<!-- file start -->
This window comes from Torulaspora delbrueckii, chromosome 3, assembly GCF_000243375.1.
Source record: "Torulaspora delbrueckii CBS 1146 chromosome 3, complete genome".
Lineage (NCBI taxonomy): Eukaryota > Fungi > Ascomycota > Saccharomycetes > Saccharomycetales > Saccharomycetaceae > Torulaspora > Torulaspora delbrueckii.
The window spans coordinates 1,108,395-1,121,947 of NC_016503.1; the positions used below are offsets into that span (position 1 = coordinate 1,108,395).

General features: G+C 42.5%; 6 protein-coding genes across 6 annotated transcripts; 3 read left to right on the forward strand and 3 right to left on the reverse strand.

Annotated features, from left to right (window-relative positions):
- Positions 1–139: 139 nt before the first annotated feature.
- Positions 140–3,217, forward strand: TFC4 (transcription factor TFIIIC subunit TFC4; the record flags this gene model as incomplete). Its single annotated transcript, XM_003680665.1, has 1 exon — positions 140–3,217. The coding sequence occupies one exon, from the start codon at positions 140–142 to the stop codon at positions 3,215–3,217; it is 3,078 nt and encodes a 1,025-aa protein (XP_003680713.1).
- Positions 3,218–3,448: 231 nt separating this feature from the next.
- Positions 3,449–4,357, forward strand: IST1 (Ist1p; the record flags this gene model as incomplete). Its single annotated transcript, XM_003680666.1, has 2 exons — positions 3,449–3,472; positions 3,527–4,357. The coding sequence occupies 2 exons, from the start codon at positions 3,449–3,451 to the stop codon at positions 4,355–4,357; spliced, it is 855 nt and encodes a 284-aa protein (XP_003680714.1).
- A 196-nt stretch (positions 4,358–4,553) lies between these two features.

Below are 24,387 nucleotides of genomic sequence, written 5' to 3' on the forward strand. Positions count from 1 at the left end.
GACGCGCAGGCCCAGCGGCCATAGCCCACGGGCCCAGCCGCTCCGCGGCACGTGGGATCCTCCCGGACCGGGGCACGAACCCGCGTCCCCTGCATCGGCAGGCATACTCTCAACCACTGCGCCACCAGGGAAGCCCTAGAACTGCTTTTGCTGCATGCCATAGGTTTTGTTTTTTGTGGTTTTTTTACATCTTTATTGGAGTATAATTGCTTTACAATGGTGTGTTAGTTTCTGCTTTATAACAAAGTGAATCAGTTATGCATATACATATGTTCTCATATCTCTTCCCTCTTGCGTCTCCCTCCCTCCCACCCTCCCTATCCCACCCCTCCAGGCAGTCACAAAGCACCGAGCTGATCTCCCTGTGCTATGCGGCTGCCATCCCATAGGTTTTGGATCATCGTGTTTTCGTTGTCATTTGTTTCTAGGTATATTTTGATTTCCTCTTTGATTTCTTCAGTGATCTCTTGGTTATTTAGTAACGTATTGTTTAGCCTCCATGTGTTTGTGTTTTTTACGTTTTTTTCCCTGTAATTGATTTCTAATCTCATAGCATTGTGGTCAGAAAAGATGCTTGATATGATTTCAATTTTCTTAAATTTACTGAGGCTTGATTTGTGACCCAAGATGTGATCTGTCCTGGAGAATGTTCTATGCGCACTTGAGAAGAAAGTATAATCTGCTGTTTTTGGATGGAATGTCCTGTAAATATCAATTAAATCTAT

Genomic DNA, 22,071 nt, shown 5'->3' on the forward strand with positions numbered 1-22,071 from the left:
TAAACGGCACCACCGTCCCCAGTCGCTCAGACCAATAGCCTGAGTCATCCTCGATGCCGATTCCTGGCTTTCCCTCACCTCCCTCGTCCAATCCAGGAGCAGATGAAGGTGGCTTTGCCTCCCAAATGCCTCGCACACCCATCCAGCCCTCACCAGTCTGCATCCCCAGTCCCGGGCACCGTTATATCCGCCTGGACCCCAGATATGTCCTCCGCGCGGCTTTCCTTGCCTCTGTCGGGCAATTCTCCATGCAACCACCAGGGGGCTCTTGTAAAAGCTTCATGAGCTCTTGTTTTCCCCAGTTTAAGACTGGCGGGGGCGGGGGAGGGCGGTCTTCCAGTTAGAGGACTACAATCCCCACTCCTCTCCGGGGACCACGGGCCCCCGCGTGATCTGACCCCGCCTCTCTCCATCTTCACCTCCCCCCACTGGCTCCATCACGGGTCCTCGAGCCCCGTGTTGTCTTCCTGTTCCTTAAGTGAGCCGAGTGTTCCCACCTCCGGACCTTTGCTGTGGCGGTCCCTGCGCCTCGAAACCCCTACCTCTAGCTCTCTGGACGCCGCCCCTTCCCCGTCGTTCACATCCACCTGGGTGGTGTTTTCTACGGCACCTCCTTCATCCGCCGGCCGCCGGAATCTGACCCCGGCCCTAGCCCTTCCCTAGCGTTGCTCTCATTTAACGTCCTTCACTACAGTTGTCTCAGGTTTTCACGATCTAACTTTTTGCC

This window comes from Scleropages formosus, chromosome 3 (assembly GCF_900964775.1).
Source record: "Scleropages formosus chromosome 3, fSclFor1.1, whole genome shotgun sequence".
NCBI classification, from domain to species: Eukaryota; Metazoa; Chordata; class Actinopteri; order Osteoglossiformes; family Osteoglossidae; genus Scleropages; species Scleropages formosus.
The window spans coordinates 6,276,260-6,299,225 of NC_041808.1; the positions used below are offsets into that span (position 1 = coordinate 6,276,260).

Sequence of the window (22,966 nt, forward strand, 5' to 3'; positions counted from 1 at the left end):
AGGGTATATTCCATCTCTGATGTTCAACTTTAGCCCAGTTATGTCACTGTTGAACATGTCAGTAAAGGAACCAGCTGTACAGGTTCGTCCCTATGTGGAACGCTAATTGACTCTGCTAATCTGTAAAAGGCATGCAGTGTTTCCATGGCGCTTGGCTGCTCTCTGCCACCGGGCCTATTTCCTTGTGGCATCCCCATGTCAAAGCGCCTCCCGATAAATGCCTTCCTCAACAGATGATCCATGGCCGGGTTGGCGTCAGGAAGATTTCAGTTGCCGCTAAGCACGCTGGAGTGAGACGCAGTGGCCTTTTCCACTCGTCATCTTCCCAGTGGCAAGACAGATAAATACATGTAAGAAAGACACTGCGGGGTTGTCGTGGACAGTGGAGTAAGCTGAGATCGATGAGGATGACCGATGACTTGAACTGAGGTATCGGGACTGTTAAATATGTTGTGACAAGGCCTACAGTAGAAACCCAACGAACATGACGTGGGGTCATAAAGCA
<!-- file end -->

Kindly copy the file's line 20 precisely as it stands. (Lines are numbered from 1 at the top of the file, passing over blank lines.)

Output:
Sequence of the window (22,966 nt, forward strand, 5' to 3'; positions counted from 1 at the left end):